The downing of Flight 752 by Iran’s Revolutionary Guards was a deliberate act of terrorism, the Ontario Superior Court has ruled in a decision released on Thursday.
Justice Edward Belobaba found “on a balance of probabilities that the missile attacks on Flight 752 were intentional.”
“The plaintiffs have established that the shooting down of Flight 752 by the defendants was an act of terrorism and constitutes ‘terrorist activity,’” the judge added.
In the ruling, the Ontario court judge relied on two experts, one of whom concluded that the Revolutionary Guards “knew Flight PS 752 was a civilian airplane and purposefully shot it down with the intent to destroy it.”
The judge issued the default judgment against Iran in a civil suit brought by four families of those killed aboard the Ukraine International Airlines flight on Jan. 8, 2020.
Iran was served with the court papers through Global Affairs Canada, but did not defend itself in the proceedings.
The case names Iran, the Revolutionary Guards, the Iranian Armed Forces and Supreme Leader Ali Khamenei, among others, as defendants.
The decision effectively allows the families in Canada to seek damages from Iran.
While the State Immunity Act would normally shield Iran from Canada’s courts, under the Justice for Victims of Terrorism Act, that immunity does not apply for acts of terrorism.
All 176 passengers and crew, including 55 Canadian citizens and 30 permanent residents, were killed when the Revolutionary Guards fired two TOR M-1 surface-to-air missiles at the plane shortly after it left Tehran airport.
The plan crashed four minutes later.
Tensions were high in the region at the time after a U.S. airstrike in Baghdad killed Qassem Soleimani, leader of the Quds Force, the foreign operations branch of the Revolutionary Guards.
Iran initially denied shooting down the plane, but after video evidence surfaced, the regime admitted to it and said it was an accident.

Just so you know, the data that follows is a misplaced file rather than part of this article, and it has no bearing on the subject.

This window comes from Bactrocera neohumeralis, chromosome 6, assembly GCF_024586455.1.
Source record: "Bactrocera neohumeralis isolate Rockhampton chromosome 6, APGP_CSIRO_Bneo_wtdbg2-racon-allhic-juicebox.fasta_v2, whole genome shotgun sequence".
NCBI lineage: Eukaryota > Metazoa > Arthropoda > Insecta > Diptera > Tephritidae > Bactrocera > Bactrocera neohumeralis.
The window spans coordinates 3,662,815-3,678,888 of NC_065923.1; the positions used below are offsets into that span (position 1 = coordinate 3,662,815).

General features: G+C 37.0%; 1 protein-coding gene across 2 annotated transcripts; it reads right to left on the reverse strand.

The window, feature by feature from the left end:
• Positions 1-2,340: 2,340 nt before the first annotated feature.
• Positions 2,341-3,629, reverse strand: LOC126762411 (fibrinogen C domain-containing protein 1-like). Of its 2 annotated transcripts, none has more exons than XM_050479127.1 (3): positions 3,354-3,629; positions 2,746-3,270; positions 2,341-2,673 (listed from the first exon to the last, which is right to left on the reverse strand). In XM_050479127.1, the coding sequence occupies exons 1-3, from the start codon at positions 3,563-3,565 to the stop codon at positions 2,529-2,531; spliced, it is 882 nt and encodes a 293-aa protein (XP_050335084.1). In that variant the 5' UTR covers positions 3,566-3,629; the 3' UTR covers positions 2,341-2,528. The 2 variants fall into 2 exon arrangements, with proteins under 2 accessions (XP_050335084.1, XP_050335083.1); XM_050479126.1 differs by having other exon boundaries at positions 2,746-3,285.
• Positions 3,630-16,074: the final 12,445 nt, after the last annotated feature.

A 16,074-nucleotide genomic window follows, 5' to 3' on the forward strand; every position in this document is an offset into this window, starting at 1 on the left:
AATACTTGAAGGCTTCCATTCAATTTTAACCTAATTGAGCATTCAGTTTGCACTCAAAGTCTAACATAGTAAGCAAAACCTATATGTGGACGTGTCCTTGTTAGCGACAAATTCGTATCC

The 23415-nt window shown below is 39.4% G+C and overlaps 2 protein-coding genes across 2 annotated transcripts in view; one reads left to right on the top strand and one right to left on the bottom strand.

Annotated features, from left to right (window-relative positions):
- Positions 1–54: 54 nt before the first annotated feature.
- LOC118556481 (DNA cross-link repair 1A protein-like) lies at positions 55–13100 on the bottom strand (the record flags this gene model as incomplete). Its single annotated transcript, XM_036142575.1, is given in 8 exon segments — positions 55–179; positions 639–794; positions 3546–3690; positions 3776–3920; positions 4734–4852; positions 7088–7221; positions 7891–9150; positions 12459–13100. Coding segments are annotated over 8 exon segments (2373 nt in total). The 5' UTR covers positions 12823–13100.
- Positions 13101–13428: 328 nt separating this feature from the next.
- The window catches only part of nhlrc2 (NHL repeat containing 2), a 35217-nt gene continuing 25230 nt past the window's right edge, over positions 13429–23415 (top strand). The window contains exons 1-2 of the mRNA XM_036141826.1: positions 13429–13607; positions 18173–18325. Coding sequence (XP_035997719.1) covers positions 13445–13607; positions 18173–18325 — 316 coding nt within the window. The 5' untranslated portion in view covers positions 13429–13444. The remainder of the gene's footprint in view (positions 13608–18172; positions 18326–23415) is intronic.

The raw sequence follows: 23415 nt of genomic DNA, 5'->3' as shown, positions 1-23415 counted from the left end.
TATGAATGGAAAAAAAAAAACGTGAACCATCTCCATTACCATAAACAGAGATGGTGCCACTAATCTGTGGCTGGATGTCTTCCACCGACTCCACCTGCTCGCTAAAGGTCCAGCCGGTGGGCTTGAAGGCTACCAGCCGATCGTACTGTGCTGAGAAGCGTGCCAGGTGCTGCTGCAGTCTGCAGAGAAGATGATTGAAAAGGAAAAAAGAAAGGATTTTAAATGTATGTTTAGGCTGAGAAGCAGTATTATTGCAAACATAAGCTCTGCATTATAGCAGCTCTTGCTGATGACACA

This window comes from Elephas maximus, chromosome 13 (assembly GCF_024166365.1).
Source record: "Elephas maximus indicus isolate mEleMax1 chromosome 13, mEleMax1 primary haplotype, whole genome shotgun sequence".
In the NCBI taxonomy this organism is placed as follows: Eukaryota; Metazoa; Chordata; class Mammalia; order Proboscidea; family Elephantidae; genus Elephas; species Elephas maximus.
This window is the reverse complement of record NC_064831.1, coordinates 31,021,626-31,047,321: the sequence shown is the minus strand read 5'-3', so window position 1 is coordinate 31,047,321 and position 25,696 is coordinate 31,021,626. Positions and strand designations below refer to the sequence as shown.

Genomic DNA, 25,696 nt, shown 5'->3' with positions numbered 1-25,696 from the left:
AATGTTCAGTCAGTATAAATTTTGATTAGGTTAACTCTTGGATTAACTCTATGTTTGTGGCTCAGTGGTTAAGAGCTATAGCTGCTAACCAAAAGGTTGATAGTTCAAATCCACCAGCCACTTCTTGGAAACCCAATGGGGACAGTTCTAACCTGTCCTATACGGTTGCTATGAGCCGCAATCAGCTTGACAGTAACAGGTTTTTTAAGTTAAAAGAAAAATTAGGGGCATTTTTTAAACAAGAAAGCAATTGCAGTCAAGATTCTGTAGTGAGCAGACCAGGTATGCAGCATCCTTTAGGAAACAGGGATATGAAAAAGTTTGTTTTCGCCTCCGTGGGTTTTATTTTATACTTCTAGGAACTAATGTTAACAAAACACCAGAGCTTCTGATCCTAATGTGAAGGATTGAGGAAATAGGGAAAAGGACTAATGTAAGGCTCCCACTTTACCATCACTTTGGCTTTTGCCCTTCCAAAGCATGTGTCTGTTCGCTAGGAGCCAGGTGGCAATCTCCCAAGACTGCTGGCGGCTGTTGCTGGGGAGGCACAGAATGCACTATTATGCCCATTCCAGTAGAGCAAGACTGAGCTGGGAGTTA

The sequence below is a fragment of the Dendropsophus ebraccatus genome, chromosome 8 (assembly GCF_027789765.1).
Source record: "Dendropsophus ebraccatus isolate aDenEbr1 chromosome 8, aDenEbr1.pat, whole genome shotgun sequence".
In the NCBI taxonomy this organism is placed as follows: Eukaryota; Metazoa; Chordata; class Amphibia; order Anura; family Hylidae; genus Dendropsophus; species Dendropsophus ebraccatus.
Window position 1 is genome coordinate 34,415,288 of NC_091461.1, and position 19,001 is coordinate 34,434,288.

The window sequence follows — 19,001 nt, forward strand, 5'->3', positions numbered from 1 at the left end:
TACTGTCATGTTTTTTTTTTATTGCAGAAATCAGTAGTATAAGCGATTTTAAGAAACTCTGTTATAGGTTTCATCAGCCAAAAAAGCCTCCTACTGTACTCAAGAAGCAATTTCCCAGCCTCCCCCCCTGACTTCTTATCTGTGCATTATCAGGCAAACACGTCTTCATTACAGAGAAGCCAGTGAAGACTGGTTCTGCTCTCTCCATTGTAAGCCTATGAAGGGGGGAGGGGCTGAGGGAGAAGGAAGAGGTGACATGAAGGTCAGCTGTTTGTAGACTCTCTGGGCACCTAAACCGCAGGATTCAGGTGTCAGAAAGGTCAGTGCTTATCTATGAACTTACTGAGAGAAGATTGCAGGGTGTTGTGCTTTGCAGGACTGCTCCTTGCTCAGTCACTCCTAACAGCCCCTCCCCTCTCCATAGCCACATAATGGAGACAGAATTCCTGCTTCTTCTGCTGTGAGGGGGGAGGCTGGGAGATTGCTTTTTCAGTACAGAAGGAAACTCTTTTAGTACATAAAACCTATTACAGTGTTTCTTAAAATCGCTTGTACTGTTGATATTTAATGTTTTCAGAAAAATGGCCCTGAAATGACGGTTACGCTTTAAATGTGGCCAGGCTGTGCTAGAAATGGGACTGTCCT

But the court ruled it was deliberate.
“I find on a balance of probabilities that the missile attacks on Flight 752 were intentional and directly caused the deaths of all onboard,” the judge wrote.
“I further find on a balance of probabilities that, at the time in question, there was no armed conflict in the region.”
The civil case was brought by Merzhad Zarei, who lost his 18-year-old son, Arad, on Flight 752. Shahin Moghaddam, who lost his wife, Shakiba, and their son, Rossitin, is also a plaintiff, as well as Ali Gorji, who lost his niece, Poureh, and husband, Arash.
A fourth plaintiff, identified only as Jane Doe, asked for anonymity because she feared reprisals.
The Ontario judge noted that former public safety minister Ralph Goodale’s report on the tragedy had rejected Iran’s claim that the missile launches were the result of human error by members of Iran’s Revolutionary Guard Corps, or IRGC.
“Those claims allege that the missile defense battery made a 107-degree directional error, that IRGC personnel lost all contact with the command center for several crucial seconds and the operators, ‘mistook a [130- foot] long commercial passenger jet taking off and ascending from east to west for some sort of threatening aircraft or missile coming in from west to east,’” according to the decision.
Since the incident, Canada has called for a thorough probe of what happened, but Iran has dragged its heels on co-operating with international investigators.
The crash site was disrupted and contaminated, Goodale wrote in his report to the prime minister, and there were “instances of harassment and intimidation directed toward some of the victims’ families — including interventions at funerals, the withholding of personal effects, disturbing communications, stalking, detentions and interrogations.”
An audio recording of a phone call also “suggested Iran’s airspace remained open throughout the relevant period to avoid disrupting scheduled traffic or tipping off the Americans about Iranian military activity.”
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